Sites available to explore Finnish heritage include The Finnish Heritage House in South Thomaston, The Finnish American Heritage Society and the Monson Historical Society. A Finnish music group, The Maine Kanteles, performs on occasion in the South Paris area.


The Franco-American population of Maine includes the Acadians as well as later immigrants directly from France in the 19th century. Together, this group makes up the state’s largest minority population. French immigrants settled in towns dependent upon the fabric industry and textile mills, particularly along the Kennebec River. Augusta, Waterville, Lewiston and Auburn are overwhelmingly Franco-American.

There are numerous cultural sites celebrating French heritage throughout the state, including some area Catholic Churches, The Franco American Heritage Center and the textile worker-based Museum L-A. Festivals abound, weekly and yearly, including the monthly Biddeford Art Walk.

The Irish

The Irish population in Portland was significant enough to build St. Dominic’s Church as early as 1828 and outgrow it in 1888. They also settled in a Maine Mid-coast town named Belfast as early as 1770. St. Dom’s later became the Irish Heritage Center in 1998 and is one of 58 sites along Portland’s Maine Irish Heritage Center. The Center sponsors significant cultural events, classes as well as an annual St. Patrick’s Day Parade.

The Jewish Population

Although Jews settled in Maine as early as the Colonial days, the vast majority arrived during the 1800’s and early 1900’s. The cities with the largest communities include Portland, Bangor, Lewiston and Augusta. Cultural sites are numerous and significant. Documenting Maine Jewry, Portland’s annual Maine Jewish Film Festival and The Tree of Life Museum all serve both the Jewish and Gentile communities.

In addition to the residential community, thousands upon thousands of Jewish children enjoyed summer camp experiences in Maine throughout the decades.

Native Americans

Native American communities — People of the Dawn — predate all of Maine’s other ethnic groups. The state’s four tribes include Aroostook County’s Micmacs and the Maliseets, the Penobscots of Indian Island and the Passamaquoddy found near Eastport and Calais.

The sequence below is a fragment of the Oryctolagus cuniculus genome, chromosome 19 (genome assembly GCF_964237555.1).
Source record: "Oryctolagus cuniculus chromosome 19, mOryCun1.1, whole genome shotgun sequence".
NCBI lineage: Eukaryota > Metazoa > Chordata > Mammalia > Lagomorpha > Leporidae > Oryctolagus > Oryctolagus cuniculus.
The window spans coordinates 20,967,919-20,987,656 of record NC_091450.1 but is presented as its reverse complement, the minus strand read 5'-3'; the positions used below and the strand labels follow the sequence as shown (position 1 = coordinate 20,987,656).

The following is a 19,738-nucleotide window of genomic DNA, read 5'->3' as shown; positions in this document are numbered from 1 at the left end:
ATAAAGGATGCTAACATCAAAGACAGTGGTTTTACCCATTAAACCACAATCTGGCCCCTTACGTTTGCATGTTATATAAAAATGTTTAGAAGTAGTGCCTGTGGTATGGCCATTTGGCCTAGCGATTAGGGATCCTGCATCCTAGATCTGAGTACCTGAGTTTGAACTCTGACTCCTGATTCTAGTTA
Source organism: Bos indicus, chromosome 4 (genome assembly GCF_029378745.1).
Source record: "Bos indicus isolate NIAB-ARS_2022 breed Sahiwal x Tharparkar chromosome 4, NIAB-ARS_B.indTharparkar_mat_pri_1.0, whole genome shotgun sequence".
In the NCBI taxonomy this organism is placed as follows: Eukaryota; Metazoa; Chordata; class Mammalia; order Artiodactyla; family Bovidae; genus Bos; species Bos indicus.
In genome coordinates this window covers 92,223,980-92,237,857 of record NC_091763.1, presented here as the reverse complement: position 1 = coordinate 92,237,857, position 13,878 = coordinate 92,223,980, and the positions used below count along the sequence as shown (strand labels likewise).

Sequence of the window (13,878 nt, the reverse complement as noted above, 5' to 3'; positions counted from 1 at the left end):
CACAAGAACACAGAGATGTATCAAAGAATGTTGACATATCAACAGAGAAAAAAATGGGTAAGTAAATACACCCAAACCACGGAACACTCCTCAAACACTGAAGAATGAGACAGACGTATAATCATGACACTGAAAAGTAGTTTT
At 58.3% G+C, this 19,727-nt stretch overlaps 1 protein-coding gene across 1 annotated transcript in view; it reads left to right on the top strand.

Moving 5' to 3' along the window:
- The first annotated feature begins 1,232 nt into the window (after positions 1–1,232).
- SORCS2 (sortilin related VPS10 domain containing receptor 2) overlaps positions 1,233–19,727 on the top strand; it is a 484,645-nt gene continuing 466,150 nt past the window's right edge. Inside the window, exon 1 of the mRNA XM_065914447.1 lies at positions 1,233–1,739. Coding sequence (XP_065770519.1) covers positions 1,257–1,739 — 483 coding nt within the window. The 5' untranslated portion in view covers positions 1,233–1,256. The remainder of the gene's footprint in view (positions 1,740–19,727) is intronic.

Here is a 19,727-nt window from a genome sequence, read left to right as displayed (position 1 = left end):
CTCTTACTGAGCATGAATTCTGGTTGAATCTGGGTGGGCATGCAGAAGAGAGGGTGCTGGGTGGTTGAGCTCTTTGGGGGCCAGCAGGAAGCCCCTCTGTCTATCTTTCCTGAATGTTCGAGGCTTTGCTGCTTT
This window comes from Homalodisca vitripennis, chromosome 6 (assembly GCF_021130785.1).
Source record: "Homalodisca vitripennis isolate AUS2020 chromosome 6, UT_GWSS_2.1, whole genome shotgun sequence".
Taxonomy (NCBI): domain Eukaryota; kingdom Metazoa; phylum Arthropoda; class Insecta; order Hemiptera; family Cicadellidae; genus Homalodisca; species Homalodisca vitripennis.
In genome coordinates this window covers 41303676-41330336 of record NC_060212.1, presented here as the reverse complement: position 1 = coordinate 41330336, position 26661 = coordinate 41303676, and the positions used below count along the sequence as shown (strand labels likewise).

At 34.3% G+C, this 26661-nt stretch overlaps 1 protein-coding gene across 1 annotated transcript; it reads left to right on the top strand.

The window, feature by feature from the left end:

In addition to annual pow-wows, there are three primary Native American cultural events in the state: Bar Harbor’s annual Native American Festival and Basketmakers Market each July, the Common Ground Country Fair held each September in Unity and the Maine Basketmakers Sale and Demonstration.

Native American art and artifacts are found throughout almost all Maine museums. Those with the three greatest holdings include the Abbe Museum of Mount Desert Island, the Hudson Museum and the Maine State Museum.


Maine has a significant Russian population. As late as the 1950’s, the town of Richmond (south of Augusta) housed the largest Russian-speaking community in the US. These immigrants arrived after the Second World War and established a community significant enough to support Russian restaurants, churches and cultural societies.

The Swedes

Swedish immigration began with the US Homestead Act of 1862 that actively encouraged settlement of Aroostock County. Settlement took place primarily in towns named after their old homes: New Sweden and Stockholm. Other towns with significant Swedish populations included Woodland and Westmanland.

The New Sweden Historical Museum is the primary repository of Swedish artifacts while the main celebration of all things Swedish is the annual MidSommar Festival.